As the Chinese say: “May you live in interesting times.” Well, with the Beijing Olympics less than eight months away, it promises to be an “interesting” year in UK media.
For the pessimists (which right now seems to include most of the City but not – thankfully – most advertisers, at least not yet), 2008 looks set to be another year flirting with or suffering recession. That’s certainly what share prices at sector market leaders like ITV and GCap would suggest. This thesis assumes the credit crunch that has affected banking and private equity must inevitably translate into slowing consumer demand, with a soft Christmas for some retailers on the high street (most notably Marks & Spencer) the first sign.
It follows in turn that some of the upside that’s anticipated in an Olympic and European football year may never materialise or merely help paper over the cracks – especially with no home nation qualifying for the football finals this summer. Throw in a continuing focus on the evils of advertising from lobby groups and the likelihood of little relaxation to contract rights renewal (CRR) before the year is out and you’ve already talked yourself into year-on-year decline and revenue loss.
But for the optimists, it all remains to play for. According to the latest IPA Bellwether Report, almost half of all companies plan to spend more on marketing than in 2007. Indeed, some traditional media also enjoyed good trading in the latter half of last year. Commercial radio, for example, grew 5% in Q3 and projects higher still for Q4 and there’s been nothing like the current dynamic environment to concentrate media owners’ minds.
Nevertheless, 2008 promises to be a huge year of structural change.
In television, BSkyB has a new chief executive (with Jeremy Darroch replacing James Murdoch). Sky’s 17.9% stake in ITV will be scaled back, while ITV in turn will challenge CRR. So, busy times for Ofcom. Established players will launch into new areas like IPTV, with new ventures like Kangaroo, and defend old turf, for example with the re-introduction of News at Ten. It will be the first full year for Dawn Airey and Rupert Howell at ITV, and for Jay Hunt as controller of BBC1.
In radio, 2008 is likely to see the reshaping of the sector that was threatened last year but never happened. This year, Channel 4 will launch its new multiplex, EMAP will move into private ownership, Global has already started the new year with a bid for GCap, and each of the sector’s three other major groups – GMG, UTV and SMG – are set to eat or be eaten as the consolidation of the sector takes shape. At the same time, all three major cost burdens on the sector come up for review – regulation (with Ofcom’s confirmation of sweeping changes in the Future of Radio report), transmission (with the Arqiva/NGW deal) and copyright (with licences up for review from mid-year). Interesting times.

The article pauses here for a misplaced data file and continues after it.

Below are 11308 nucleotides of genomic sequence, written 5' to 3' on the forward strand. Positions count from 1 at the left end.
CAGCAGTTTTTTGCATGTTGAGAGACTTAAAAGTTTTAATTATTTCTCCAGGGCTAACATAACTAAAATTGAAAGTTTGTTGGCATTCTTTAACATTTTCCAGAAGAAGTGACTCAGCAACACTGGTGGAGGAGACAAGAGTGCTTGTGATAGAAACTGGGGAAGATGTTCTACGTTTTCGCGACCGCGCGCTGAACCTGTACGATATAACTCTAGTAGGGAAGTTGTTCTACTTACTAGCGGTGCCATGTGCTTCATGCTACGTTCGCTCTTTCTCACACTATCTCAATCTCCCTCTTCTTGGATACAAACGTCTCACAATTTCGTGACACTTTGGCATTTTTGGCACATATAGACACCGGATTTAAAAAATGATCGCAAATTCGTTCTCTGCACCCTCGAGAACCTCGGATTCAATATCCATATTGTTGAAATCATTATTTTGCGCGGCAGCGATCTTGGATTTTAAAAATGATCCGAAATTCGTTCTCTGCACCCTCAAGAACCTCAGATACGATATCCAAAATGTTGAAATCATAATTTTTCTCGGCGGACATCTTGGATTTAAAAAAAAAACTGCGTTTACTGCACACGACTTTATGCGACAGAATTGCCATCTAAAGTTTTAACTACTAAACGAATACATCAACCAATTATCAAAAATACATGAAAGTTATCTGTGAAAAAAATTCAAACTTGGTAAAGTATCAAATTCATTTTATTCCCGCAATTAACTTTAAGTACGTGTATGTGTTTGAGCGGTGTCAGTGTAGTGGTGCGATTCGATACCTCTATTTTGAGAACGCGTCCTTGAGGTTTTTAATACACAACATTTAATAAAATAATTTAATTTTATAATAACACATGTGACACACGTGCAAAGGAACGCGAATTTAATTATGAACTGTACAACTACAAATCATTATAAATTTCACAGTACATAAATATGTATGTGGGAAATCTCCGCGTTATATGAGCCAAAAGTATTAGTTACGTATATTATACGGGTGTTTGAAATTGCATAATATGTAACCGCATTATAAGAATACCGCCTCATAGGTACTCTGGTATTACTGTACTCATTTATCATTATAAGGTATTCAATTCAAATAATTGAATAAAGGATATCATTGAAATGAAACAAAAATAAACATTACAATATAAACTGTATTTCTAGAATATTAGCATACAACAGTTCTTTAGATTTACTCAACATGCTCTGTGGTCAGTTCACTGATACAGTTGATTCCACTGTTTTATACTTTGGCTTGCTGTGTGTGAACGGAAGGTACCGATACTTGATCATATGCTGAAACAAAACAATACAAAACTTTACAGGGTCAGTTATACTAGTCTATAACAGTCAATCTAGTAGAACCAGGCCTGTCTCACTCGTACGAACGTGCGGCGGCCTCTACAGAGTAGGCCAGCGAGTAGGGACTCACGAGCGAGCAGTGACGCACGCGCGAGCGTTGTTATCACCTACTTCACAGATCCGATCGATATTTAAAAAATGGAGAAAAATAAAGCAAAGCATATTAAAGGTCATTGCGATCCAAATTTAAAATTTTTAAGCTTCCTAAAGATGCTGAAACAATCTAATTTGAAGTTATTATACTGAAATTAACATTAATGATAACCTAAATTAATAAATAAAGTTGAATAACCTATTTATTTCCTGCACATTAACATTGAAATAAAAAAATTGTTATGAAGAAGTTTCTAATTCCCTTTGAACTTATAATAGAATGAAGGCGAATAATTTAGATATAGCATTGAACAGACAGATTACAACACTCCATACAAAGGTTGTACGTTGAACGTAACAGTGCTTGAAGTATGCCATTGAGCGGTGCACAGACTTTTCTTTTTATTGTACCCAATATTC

In press, EMAP will cease to exist, GMG has a huge new business-to-business arm to digest, Bauer will begin to establish its new huge presence in consumer magazines, Future will continue the second year of its recovery plan under the leadership of Stevie Spring, and Rupert Murdoch will transform the Wall Street Journal to rival the Financial Times.
Online, we all anticipate that the breakneck pace of change will continue. But just as new (unknown) fireworks have been thrown up each year since the turn of the millennium, you can bet that someone new will challenge the orthodoxy – just as Friends Reunited, MySpace, YouTube, Bebo and now Facebook have challenged and been challenged.
While in the music industry, we’ve seen two clear signals of structural change in the last week alone. First, internet radio station Pandora is shutting down its UK service, claiming it cannot afford to pay licence fees being demanded by music industry trade bodies.
As I said in this column last year, the smart guys were lastfm – selling at the top of the market before the irritating issues of no revenue and no licences had got in the way of a top-end valuation. Second, EMI – under the controlling Hands (literally) of Terra Firma is talking tough with artists, who are threatening to go on strike.
The music industry is in trouble: legal (and illegal) downloads are soaring, but not enough to offset falling income from CD sales. The model is broken; 2008 will be the year the industry begins to find a new one.
And what’s true for the music industry is already playing out in film, with the Hollywood writers’ strike the first act that will reshape film-making in the digital age.
So, while trading will be tough – and all our best collective energies will be needed to keep revenues moving forwards – the real excitement in 2008 will be for all of us leading a sector that will feel much stronger and look very different at year-end.
Fasten your seatbelts – it’s going to be a bumpy flight but enjoy the ride to a new destination.